But there's a move underway across the country to stop that from happening. Even congress is considering the controversy.
Job hunter Lauren Beer has experience; she has skills, she has advanced degrees from prestigious universities.
But she also has not so great credit, and she says it is costing her job opportunities.
"It makes me very angry," said Beer.
Lauryn is finding out the hard way that employers care about your credit. Some even require credit checks as part of the application process. But not everyone agrees with the policy.
A new survey by credit.Com reveals more than half of Americans are against employers getting a look at your credit when considering you for a job.
"There are millions of people out of work, suffering and depression are on the rise. Why in god's name are we putting another impediment in the way of job seekers?"
The issue is getting national attention.
There's a bill in congress which would prohibit the use of credit checks when it comes to making a hiring decision, with a few exceptions.
That includes people applying for a national security position or a job where they'd handle large amounts of money.
Representative Steve Cohen proposed the legislation, saying these credit checks are creating a vicious cycle that's impossible to get out of.
"You don't have a job, you lose your house, you have your medical debt and before you know it your credit rating is gone in no time. People who want a job are being denied through no fault of their own," said Rep. Cohen.
The real question? Does bad credit equal bad employees?
Studies are mixed.
Still, James Ratley with the National Association of Certified Fraud Examiners sees a need for credit checks to protect companies.
He says the association's research shows the wrong employees can be devastating to an organization.
"When someone is having financial difficulties themselves they are much more inclined to take money that does not belong to them. Employee credit checks for potential employees are a vital part of the hiring process."
That said, everyone agrees that bad credit is becoming more common in this economy and could be caused by a number of things that may not be in your control, from death of a spouse to identity theft, or even mistakes on your credit report.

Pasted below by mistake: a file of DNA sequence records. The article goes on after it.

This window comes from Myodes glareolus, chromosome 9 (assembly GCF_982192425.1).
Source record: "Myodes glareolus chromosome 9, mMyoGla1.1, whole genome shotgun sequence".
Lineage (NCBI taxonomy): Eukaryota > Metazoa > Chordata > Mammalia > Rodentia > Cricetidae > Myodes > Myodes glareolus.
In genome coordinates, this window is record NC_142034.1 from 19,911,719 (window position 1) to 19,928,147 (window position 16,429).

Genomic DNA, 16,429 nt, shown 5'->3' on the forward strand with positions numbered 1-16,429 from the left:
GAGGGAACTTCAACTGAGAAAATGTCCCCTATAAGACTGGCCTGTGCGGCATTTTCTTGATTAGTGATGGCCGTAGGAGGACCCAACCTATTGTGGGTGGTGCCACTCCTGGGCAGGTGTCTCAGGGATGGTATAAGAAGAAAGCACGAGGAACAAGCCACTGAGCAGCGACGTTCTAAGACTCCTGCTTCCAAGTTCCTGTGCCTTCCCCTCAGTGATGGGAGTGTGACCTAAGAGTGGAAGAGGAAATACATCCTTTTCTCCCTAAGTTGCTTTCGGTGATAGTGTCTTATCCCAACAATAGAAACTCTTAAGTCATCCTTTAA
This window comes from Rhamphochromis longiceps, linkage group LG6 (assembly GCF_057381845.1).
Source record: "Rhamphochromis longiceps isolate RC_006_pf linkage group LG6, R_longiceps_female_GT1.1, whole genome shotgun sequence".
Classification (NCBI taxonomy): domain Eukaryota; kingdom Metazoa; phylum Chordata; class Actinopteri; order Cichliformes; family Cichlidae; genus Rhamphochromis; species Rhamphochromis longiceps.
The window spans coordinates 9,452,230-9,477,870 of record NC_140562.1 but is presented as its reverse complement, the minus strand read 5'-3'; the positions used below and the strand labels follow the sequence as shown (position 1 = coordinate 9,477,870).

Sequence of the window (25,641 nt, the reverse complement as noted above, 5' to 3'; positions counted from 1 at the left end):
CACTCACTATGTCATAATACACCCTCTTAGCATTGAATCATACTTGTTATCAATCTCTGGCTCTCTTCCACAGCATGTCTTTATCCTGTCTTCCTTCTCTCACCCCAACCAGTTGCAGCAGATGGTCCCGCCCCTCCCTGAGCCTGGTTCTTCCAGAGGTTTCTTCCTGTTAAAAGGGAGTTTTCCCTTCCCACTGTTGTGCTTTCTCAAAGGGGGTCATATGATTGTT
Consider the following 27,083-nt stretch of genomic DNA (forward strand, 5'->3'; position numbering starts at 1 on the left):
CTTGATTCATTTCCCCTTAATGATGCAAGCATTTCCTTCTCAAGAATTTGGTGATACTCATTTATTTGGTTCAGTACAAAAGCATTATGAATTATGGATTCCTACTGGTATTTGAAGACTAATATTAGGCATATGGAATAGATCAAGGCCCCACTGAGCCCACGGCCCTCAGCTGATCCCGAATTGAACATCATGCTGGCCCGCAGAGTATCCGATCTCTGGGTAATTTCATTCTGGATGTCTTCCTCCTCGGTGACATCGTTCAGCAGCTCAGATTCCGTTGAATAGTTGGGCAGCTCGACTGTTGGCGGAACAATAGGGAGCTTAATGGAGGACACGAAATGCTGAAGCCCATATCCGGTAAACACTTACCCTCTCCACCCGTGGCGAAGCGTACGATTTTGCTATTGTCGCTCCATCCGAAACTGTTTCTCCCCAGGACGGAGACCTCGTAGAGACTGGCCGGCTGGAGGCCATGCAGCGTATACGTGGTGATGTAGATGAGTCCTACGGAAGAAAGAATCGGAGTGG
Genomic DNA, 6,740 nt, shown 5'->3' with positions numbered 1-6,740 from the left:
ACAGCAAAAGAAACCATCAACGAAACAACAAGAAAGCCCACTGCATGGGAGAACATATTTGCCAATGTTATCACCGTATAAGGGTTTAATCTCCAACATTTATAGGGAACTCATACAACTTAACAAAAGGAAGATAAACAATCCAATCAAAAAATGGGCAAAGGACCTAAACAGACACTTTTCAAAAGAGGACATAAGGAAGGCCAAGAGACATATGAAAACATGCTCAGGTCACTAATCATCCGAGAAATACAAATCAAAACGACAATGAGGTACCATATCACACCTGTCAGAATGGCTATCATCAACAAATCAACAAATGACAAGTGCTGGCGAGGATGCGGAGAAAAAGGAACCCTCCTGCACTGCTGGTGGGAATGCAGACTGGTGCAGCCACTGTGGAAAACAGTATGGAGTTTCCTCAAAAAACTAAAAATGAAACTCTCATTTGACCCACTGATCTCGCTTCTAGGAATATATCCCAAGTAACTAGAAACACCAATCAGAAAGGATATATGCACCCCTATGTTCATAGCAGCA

If that's the case, be prepared to explain it.
"I think people need to know up front that if an employer may look at their credit records and if there's something in there they're concerned about they may even want to consider raising that during the interview," said Ruth Susswein with Consumer Action.
Keep in mind the employer cannot see your credit report without tour permission. You have to authorize that. But deny them and tour application may not make it to the next step.
So what can you do to still get that job?
Credit experts say before you start applying be proactive!
- Request your credit reports
- Fix any errors
"It could end up costing you a job."
It's important to note the employer would get a different kind of credit report than the one that includes your actual score.
The employment report includes your credit payment history and other credit habits.
There are also bills pending in more than 20 states across the country and four states have already restricted the practice.
U.S. residents are allowed to get a free copy of their credit report each year.
An employment background check often includes a copy of your credit report.
The three major credit reporting agencies (Experian, Transunion, and Equifax) provide a modified version of the credit report called an "employment report."
An "employment report" includes information about your credit-payment history and other credit habits from which current or potential employers might draw conclusions about you.
An employment report provides everything a standard credit report would provide; however, it doesn't include your credit score or date of birth. Nor does it place an "inquiry" on your credit file that may be seen by a company looking to issue you credit. Having too many credit inquiries tends to lower your credit score.